Why not teach about all of the Asian-Americans who won a Nobel Prize? You could start by focusing on Steven Chu, a quantum mechanic who won the Nobel Prize in Physics in 1997.

Here is a list of several other notable Asian-Pacific researchers and their fields:

Nobel Prize Winners in Physics
Subrahmanyan Chandrasekhar
Steven Chu
Chen Ning Yang
Tsung Dao Lee
Samuel Chao Chung Ting

Nuclear physicist (experiments proved Lee/Yang theory)
Chien-shiung Wu

Nobel laureates in medicine
Har Gobind Khorana
Susumu Tonegawa

AIDS researchers
Flossie Wong-Staal
David Da-i Ho

Information Specialist in Computer Security
Tsutomo Shimomura

Expert on Superconductivity Technology
Paul Ching-wu Chu

Sickle-Cell Disease Researcher
Constance Tom Noguchi

Stay Tuned and Keep Blogging!

Thanks for reading. Special thanks to Dr. Danielle Lee of The Urban Scientist and Dr. Alberto Roca of MinorityPostdoc.org for contributing materials to this month’s edition.  The next Diversity in Science Carnival in June will honor Pride Month. Stay tuned for the next host…

Sabrina Bonaparte is a PhD student in Sociology at the University of Washington (for one more week!) She is the manager of the UW SACNAS Student Chapter blog.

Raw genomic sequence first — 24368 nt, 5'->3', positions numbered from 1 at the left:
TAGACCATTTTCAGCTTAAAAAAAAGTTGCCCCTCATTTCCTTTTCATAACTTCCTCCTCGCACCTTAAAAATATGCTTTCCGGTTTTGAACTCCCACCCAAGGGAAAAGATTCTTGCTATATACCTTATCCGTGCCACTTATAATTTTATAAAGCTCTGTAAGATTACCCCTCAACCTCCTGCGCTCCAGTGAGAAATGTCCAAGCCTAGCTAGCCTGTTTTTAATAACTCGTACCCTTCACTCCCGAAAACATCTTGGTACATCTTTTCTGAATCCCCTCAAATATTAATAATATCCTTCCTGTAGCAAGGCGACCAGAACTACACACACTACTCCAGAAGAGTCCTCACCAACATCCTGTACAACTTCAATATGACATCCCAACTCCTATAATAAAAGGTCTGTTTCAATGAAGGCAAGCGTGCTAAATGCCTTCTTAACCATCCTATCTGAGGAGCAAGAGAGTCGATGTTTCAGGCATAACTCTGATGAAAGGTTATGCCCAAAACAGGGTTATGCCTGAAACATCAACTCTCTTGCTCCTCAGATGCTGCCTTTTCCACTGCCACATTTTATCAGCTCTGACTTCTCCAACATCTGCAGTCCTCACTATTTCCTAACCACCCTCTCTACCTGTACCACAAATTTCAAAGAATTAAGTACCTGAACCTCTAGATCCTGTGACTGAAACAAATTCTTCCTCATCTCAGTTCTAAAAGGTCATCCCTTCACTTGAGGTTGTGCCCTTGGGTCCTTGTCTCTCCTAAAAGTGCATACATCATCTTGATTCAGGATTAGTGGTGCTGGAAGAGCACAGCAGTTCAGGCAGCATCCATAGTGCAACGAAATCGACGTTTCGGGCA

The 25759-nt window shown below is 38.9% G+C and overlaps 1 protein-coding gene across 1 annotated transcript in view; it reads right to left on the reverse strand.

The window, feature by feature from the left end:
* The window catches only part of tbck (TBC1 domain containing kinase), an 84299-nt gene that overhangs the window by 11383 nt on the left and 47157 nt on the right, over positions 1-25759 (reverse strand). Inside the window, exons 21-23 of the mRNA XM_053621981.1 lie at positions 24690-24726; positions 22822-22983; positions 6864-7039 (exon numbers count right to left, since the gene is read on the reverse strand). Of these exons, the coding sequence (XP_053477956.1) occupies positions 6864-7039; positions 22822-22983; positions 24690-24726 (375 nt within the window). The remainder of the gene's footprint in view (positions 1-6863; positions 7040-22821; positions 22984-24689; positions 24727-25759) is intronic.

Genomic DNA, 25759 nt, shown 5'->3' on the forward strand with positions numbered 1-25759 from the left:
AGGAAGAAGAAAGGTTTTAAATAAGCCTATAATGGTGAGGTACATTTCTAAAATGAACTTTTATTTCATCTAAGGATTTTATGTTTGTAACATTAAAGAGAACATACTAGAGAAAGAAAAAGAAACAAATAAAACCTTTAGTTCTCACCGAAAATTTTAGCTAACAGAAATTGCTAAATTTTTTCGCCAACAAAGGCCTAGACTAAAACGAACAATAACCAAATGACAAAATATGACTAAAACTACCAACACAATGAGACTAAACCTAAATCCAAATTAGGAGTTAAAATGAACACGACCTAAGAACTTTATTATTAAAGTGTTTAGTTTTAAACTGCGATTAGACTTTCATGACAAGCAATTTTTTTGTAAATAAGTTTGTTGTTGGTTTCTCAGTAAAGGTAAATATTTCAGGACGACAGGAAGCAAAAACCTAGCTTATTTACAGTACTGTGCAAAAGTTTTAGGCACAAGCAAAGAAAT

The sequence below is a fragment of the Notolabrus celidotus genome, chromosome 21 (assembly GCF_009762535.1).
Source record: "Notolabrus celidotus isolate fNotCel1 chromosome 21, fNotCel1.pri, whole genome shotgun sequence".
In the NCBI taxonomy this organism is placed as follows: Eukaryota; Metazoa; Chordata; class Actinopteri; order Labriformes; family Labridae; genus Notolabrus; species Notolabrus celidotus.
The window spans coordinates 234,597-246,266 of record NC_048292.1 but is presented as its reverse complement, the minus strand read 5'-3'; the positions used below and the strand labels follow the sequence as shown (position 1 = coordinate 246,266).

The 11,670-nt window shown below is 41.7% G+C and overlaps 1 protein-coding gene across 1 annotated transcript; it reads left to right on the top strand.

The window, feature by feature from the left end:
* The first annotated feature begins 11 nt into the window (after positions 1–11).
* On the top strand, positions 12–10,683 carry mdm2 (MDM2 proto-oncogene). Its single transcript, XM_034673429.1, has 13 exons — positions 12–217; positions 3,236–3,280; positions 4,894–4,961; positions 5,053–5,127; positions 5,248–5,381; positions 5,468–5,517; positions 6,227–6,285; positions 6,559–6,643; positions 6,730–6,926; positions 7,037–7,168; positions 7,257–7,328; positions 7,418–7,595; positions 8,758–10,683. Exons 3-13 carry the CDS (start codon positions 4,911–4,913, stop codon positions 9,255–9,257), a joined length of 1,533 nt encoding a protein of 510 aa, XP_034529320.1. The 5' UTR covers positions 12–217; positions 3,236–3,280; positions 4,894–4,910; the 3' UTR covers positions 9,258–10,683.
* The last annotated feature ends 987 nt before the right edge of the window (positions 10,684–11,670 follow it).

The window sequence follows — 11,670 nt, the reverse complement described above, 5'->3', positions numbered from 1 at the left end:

4 comments on “Diversity in Science Carnival #16: Asian-Pacific Heritage Month

  1. I feel like I just had a crash course in Asian-American history, science, culture, sociology and more! Who knew a blog post (with a thousand hyper-links) could teach so much?! Honestly, well researched and amazingly informative. The UW SACNAS blog will lose a great writer in you.

  2. […] Well, better late than never. May was congressionally designated as Asian-Pacific American Heritage Month, and there was a great blogpost yesterday written up by the crew over at the University of Washington student chapter of the Society for Advancement of Chicanos and Native Americans in Science (SACNAS): Diversity in Science Carnival #16: Asian-Pacific Heritage Month […]

  3. This is an awesome carnival.